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History

Where Do 'Hoodlums' Come From? San Francisco

Wednesday, November 06, 2013

The unexpected story of how the "young men and lads" who "commit acts of violence and mischief" came to be known as hoodlums. The term was first widely used in the 1870s in San Francisco, where gangs often targeted Chinese immigrants.

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Life of the Law

Justices on the Move

Wednesday, November 06, 2013

It’s hard to imagine Supreme Court Justices working outside of Washington, D.C. But for the first half of our country’s history, they spent much of their time traveling as circuit court judges. And it may have made them better Supreme Court justices.

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Does Equal Justice For All Include The Poor?

Tuesday, November 05, 2013

The U.S. Department of Justice recently announced $6.7 million in grants to provide more legal defense services for the indigent. But will the money really help with what some critics call overworked, underpaid, and poorly trained public defenders? Host Michel Martin asks law professor Eve Primus and Jonathan Rapping of Gideon's Promise.

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How'd They Do That? The Story Of A Giant Rock And A Road Of Ice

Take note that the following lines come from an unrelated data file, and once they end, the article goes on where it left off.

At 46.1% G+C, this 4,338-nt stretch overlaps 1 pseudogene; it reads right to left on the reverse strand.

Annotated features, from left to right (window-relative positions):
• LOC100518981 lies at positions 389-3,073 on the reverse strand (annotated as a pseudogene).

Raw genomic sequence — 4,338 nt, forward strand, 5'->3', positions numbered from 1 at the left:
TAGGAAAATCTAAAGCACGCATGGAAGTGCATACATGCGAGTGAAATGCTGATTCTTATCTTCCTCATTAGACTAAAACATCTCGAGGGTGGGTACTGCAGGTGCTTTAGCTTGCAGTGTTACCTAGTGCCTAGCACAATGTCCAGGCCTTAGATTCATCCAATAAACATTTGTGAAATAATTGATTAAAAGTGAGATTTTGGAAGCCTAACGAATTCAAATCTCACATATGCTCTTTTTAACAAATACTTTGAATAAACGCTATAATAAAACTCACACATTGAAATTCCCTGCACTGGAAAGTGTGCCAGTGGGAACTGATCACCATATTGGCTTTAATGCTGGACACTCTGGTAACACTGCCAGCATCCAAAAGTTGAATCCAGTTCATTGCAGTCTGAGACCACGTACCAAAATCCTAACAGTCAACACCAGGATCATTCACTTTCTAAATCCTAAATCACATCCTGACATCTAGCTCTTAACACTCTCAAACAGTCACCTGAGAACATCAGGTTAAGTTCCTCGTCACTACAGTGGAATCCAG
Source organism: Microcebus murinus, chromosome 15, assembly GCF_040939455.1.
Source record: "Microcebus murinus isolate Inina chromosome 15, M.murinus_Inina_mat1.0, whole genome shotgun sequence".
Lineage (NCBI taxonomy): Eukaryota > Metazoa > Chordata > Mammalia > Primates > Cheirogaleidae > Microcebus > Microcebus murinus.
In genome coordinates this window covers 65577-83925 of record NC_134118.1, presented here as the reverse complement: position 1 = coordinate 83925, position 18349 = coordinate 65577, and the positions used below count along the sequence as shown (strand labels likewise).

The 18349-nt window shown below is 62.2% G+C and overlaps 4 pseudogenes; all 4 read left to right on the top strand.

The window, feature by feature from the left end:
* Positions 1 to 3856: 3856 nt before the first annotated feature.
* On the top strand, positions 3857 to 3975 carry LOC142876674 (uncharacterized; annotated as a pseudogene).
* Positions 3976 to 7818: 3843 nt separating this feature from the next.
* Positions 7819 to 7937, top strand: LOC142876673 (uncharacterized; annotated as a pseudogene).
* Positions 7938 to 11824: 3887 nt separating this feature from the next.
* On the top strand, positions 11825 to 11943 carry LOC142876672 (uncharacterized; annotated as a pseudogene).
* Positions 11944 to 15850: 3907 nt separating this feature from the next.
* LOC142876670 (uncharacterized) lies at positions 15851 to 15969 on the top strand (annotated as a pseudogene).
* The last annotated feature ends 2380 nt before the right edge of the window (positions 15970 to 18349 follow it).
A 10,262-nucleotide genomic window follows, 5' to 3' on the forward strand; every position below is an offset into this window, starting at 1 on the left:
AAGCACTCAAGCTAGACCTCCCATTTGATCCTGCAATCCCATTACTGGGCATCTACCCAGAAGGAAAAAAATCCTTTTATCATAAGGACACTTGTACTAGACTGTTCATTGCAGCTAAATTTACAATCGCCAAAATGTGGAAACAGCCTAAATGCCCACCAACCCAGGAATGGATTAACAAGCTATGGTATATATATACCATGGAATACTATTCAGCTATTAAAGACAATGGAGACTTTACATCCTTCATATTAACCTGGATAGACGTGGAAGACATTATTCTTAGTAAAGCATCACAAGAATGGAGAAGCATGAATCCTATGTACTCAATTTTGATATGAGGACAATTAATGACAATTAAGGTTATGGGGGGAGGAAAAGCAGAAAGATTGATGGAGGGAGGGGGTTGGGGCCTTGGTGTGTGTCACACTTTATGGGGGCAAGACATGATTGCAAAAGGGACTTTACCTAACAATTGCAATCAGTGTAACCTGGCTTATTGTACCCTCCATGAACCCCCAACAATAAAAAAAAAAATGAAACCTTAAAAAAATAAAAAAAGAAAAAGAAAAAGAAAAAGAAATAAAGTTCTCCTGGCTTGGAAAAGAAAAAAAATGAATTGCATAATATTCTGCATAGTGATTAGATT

Monday, November 04, 2013

Huge stone slabs weighing up to 300 tons that now reside in Beijing's Forbidden City were slid more than 40 miles in 15th- and 16th-century China over water-lubricated ice roads in the dead of winter. Though spoked wheels had been around for almost 3,000 years, the ice roads were smoother and required less manpower.

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Teddy Roosevelt's 'Bully Pulpit' Isn't The Platform It Once Was

Monday, November 04, 2013

Roosevelt described the power of the presidency to shape public opinion as "the bully pulpit." That's also the title of a new book from presidential historian Doris Kearns Goodwin, in which she explains the unique relationships Roosevelt forged with reporters.

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The Leonard Lopate Show

Shahan Mufti on His 1,400-Year Family History

Monday, November 04, 2013

Journalist Shahan Mufti tells his family’s history, which he can trace back 1,400 years to the inner circle of the prophet Muhammad. He offers a history of Pakistan by using the stories of his ancestors, many of whom served as judges and jurists in Muslim sharia courts of South Asia for many centuries. The Faithful Scribe is more than a personal history—it reveals the deepest roots of Islamic civilization in Pakistan.

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Far From Diwali's Lights, The Warm Glow Of Home

Sunday, November 03, 2013

South Asian communities around the world are celebrating good over evil, knowledge over ignorance, light over darkness. Sunday is Diwali, the Hindu Festival of Lights. The holiday isn't well-known in the U.S., though, so families rely on themselves to keep the tradition alive.